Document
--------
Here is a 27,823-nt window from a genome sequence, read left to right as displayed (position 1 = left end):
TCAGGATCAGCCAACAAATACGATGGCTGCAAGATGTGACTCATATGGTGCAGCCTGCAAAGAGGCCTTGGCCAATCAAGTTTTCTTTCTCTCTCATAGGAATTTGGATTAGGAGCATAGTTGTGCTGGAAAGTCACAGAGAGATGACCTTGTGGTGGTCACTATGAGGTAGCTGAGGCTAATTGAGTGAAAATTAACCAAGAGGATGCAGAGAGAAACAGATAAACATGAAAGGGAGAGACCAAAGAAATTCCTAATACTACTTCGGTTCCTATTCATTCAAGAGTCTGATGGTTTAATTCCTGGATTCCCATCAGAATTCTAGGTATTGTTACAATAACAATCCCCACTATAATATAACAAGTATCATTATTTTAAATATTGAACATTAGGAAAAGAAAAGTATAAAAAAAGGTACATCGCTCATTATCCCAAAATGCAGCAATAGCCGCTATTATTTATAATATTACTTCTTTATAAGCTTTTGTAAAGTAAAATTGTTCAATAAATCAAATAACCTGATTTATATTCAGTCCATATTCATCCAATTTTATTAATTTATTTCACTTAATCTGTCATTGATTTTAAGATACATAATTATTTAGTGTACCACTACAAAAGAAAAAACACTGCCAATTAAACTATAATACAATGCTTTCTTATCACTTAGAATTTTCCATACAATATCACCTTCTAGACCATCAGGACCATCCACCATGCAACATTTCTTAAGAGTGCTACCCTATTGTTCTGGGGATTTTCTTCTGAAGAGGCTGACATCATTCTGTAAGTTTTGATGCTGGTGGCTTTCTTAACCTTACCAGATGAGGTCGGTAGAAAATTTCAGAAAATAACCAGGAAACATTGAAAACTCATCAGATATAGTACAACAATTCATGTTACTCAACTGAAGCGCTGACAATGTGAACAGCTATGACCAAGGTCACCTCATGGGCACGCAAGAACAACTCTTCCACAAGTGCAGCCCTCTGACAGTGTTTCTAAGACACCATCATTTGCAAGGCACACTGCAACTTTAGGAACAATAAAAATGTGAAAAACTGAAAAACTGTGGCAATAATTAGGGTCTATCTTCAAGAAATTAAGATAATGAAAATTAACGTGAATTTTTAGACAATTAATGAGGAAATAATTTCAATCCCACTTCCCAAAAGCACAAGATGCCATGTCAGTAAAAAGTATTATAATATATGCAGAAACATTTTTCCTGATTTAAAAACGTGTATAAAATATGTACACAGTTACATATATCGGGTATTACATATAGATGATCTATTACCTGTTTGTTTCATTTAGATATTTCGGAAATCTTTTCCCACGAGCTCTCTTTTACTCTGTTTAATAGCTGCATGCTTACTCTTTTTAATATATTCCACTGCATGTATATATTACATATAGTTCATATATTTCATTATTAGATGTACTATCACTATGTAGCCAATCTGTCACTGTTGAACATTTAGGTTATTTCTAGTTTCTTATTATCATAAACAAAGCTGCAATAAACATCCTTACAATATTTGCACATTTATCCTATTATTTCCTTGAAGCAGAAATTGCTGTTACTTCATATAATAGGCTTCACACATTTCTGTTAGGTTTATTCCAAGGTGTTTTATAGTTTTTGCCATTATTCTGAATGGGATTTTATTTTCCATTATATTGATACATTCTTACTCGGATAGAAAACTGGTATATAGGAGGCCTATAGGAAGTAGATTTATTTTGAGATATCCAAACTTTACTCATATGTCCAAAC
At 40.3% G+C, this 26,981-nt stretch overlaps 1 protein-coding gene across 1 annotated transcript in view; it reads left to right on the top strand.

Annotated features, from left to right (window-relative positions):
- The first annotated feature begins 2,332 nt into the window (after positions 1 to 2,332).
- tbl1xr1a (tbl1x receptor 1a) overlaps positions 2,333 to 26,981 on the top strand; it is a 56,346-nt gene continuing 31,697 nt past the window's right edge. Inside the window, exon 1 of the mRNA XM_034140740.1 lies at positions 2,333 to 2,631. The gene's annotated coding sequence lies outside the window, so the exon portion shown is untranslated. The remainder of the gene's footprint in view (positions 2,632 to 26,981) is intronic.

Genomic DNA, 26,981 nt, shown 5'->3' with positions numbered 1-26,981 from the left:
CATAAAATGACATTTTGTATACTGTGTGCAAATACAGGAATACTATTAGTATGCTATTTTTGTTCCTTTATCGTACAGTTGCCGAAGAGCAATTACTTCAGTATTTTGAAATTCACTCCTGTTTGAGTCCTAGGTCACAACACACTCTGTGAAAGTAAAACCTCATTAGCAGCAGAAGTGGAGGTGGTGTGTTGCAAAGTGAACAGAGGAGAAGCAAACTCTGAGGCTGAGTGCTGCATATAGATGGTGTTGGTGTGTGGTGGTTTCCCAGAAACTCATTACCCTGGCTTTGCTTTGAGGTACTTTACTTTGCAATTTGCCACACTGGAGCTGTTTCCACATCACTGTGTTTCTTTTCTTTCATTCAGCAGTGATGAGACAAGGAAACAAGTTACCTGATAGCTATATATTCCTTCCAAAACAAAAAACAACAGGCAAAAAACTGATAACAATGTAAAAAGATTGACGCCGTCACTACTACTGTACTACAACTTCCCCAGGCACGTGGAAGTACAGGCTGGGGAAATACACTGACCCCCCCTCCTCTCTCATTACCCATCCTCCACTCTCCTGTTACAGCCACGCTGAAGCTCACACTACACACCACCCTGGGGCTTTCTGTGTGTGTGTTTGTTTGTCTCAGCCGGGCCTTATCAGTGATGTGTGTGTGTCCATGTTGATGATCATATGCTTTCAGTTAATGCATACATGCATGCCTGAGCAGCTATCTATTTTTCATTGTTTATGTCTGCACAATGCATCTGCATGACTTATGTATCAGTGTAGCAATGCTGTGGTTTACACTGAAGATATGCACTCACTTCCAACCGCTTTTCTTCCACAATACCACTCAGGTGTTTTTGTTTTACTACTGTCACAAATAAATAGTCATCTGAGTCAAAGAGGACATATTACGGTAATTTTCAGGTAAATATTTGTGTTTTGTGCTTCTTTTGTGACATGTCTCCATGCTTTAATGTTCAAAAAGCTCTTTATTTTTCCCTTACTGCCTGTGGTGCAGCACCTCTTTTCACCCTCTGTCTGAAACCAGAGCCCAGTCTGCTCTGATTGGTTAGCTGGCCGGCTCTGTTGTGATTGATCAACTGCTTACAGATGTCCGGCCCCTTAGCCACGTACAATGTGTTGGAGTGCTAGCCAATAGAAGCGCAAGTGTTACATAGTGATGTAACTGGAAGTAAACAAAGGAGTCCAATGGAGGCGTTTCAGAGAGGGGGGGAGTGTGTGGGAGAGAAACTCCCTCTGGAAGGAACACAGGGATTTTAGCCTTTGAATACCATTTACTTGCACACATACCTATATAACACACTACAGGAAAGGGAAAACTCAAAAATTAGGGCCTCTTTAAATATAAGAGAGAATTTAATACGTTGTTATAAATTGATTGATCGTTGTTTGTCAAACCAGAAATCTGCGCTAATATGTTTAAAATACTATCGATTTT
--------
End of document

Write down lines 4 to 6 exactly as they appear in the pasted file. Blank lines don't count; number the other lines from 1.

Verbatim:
Annotated features, from left to right (window-relative positions):
- The first annotated feature begins 2,332 nt into the window (after positions 1 to 2,332).
- tbl1xr1a (tbl1x receptor 1a) overlaps positions 2,333 to 26,981 on the top strand; it is a 56,346-nt gene continuing 31,697 nt past the window's right edge. Inside the window, exon 1 of the mRNA XM_034140740.1 lies at positions 2,333 to 2,631. The gene's annotated coding sequence lies outside the window, so the exon portion shown is untranslated. The remainder of the gene's footprint in view (positions 2,632 to 26,981) is intronic.